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Shared code: Learning lessons from old-school development


Chances are, you’ve found yourself copying and pasting code from one project to another at some point in your career. Most of us have been there, and if you’re like me you probably find yourself wondering if there’s a better way.

In this article I’ll be working with the example of sharing high-level, generic React components between projects. But really, these techniques can be applied to a wide variety of scenarios.

First, let’s look at the obvious options and why they tend to be problematic. (Skip to the solution section if you don’t care).

1. Treating your generic code as a library

Using the example of React components, there is often a temptation to utilize something like NPM to treat your components as an external dependency. This may work for some use cases, but can quickly become a maintenance nightmare.

One of the biggest annoyances is the inability to make changes ‘in situ’. Tools like Lerna JS attempt to solve this problem but only work when all related code can be stored in a single monorepo. When working with multiple, unrelated projects, you end up having to maintain a significant amount of isolated packages which can grow into a large amount of extra work fairly quickly.

2. Using Git Submodules

Anyone who has attempted to use Git submodules in this way will know how problematic it can be. If you were looking for a way to drive developers insane and create endless headaches, look no further.

3. Third Party Solutions

Tools like Bit have emerged in recent years to address this exact problem. Bit has a number of advantages over say, NPM, in that it allows ‘in-situ’ updates from any codebase where components are used without the need for submodules etc.

However, after using Bit for a period of time, there are still a number of drawbacks:

  • It introduces a completely new tool-chain which adds complexity and additional points of failure.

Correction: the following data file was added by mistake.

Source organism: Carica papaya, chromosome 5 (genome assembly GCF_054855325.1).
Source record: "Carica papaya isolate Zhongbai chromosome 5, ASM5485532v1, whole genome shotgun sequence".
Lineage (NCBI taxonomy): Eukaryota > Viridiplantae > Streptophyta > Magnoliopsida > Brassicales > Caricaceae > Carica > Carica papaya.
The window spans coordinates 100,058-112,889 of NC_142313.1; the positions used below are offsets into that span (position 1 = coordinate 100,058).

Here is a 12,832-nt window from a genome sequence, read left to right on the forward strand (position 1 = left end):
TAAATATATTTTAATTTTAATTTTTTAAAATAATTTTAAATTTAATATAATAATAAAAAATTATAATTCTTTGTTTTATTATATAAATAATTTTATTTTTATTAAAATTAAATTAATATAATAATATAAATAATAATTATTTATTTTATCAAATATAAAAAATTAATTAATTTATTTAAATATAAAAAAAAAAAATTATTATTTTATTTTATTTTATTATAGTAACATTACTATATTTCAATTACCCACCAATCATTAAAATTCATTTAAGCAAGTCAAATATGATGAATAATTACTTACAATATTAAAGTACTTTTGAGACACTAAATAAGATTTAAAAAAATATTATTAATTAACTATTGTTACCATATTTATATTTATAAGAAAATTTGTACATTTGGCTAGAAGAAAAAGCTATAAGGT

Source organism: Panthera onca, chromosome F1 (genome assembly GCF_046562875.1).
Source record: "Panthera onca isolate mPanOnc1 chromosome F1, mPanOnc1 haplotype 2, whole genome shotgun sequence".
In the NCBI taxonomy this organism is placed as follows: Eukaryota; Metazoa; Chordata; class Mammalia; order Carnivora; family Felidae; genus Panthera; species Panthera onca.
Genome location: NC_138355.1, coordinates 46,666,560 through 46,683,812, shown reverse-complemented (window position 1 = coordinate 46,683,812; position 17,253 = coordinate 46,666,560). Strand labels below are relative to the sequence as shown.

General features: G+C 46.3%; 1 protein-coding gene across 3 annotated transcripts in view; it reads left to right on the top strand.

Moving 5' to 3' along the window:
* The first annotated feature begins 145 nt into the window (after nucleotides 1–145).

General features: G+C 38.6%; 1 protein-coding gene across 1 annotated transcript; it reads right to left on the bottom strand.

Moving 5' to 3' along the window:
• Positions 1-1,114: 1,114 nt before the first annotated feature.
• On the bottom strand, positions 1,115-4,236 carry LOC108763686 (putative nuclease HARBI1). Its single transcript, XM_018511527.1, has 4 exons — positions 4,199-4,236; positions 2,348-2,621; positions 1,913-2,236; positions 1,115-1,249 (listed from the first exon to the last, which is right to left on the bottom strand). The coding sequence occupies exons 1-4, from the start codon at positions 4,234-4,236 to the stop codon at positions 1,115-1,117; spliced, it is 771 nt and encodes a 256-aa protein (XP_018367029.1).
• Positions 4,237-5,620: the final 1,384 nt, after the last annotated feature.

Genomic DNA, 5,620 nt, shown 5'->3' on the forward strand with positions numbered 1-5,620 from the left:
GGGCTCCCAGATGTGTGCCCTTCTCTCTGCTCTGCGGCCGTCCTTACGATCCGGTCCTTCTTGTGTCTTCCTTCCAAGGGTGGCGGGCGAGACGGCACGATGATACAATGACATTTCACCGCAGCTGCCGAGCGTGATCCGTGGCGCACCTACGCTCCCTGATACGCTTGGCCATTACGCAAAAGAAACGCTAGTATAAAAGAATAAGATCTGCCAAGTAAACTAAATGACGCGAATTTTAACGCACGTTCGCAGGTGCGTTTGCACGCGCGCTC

• It’s a third party solution and could require paying to use or paying to host yourself.
  • If you just want to cherry pick bits it can get complicated vs copy-paste.

4 Copy/Paste

I know a few teams/individuals (myself included) who end up resorting to a good ol’ manual copy and paste in order to share code.

This option presents a few advantages none of the others have:

  • Taking only what you want from another project is really easy, you don’t have to download the whole “version” or anything.
  • Making changes on your end is fine and doesn’t have to affect anything upstream unless you want it to.
  • There’s zero learning curve and no extra tooling

In fact, copy/pasting is almost perfect. But there’s a few issues that prevent it from being a particularly robust solution:

  • It can be time-consuming when the changes are very extensive and affect multiple files.
  • It can also be very time-consuming/manual when you have changes on both sides and need to merge in said code “by hand”.
  • It’s sometimes hard to tell what has even changed without trawling through the commit histories of both projects or manually diffing the entire directories.

The Solution

The world of Frontend Development in particular seems to love shiny new frameworks and toys. This tendency to reinvent the wheel can be pretty exhausting at times. Especially when the obvious solution that’s been sat in front of us the whole time, isn’t something new. It’s something old.


For those who aren’t familiar with patches; some of the most venerable projects that make up the ecosystem we play in today still use a patch-based development workflow. From the Linux kernal to Git itself.

Patches should be the obvious solution. The fact that they often aren’t is probably due to a widespread misunderstanding of git itself.

With the proliferation of monorepos and sites like Github, Gitlab etc, it’s easy to feel like if you’re not constantly checking everything into a central repository, you’re somehow doing it wrong. In fact, it’s probably the opposite.